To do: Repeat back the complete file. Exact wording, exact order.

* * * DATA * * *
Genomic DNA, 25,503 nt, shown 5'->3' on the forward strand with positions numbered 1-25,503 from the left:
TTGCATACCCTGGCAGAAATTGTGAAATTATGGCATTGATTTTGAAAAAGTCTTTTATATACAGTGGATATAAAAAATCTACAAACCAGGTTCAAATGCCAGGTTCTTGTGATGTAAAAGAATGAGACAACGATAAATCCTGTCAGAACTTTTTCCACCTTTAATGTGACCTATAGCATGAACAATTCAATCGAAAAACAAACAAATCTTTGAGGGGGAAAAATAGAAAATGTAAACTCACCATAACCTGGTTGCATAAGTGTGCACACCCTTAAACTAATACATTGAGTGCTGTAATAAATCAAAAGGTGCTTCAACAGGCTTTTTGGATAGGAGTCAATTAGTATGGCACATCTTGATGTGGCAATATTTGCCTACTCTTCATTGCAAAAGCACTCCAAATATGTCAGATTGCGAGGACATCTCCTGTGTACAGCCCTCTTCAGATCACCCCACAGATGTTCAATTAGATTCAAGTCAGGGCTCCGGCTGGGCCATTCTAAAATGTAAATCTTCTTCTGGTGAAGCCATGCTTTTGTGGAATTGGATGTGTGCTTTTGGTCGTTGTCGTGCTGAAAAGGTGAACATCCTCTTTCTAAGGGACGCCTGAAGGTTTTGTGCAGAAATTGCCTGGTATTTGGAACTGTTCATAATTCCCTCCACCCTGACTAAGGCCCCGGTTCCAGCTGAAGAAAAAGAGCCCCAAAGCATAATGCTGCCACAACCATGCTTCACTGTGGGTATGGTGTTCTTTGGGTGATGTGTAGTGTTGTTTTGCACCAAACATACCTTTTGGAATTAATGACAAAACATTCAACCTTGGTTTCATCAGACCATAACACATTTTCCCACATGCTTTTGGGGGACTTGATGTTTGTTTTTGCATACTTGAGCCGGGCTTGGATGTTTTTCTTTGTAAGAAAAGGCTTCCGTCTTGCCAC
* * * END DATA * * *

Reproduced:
Genomic DNA, 25,503 nt, shown 5'->3' on the forward strand with positions numbered 1-25,503 from the left:
TTGCATACCCTGGCAGAAATTGTGAAATTATGGCATTGATTTTGAAAAAGTCTTTTATATACAGTGGATATAAAAAATCTACAAACCAGGTTCAAATGCCAGGTTCTTGTGATGTAAAAGAATGAGACAACGATAAATCCTGTCAGAACTTTTTCCACCTTTAATGTGACCTATAGCATGAACAATTCAATCGAAAAACAAACAAATCTTTGAGGGGGAAAAATAGAAAATGTAAACTCACCATAACCTGGTTGCATAAGTGTGCACACCCTTAAACTAATACATTGAGTGCTGTAATAAATCAAAAGGTGCTTCAACAGGCTTTTTGGATAGGAGTCAATTAGTATGGCACATCTTGATGTGGCAATATTTGCCTACTCTTCATTGCAAAAGCACTCCAAATATGTCAGATTGCGAGGACATCTCCTGTGTACAGCCCTCTTCAGATCACCCCACAGATGTTCAATTAGATTCAAGTCAGGGCTCCGGCTGGGCCATTCTAAAATGTAAATCTTCTTCTGGTGAAGCCATGCTTTTGTGGAATTGGATGTGTGCTTTTGGTCGTTGTCGTGCTGAAAAGGTGAACATCCTCTTTCTAAGGGACGCCTGAAGGTTTTGTGCAGAAATTGCCTGGTATTTGGAACTGTTCATAATTCCCTCCACCCTGACTAAGGCCCCGGTTCCAGCTGAAGAAAAAGAGCCCCAAAGCATAATGCTGCCACAACCATGCTTCACTGTGGGTATGGTGTTCTTTGGGTGATGTGTAGTGTTGTTTTGCACCAAACATACCTTTTGGAATTAATGACAAAACATTCAACCTTGGTTTCATCAGACCATAACACATTTTCCCACATGCTTTTGGGGGACTTGATGTTTGTTTTTGCATACTTGAGCCGGGCTTGGATGTTTTTCTTTGTAAGAAAAGGCTTCCGTCTTGCCAC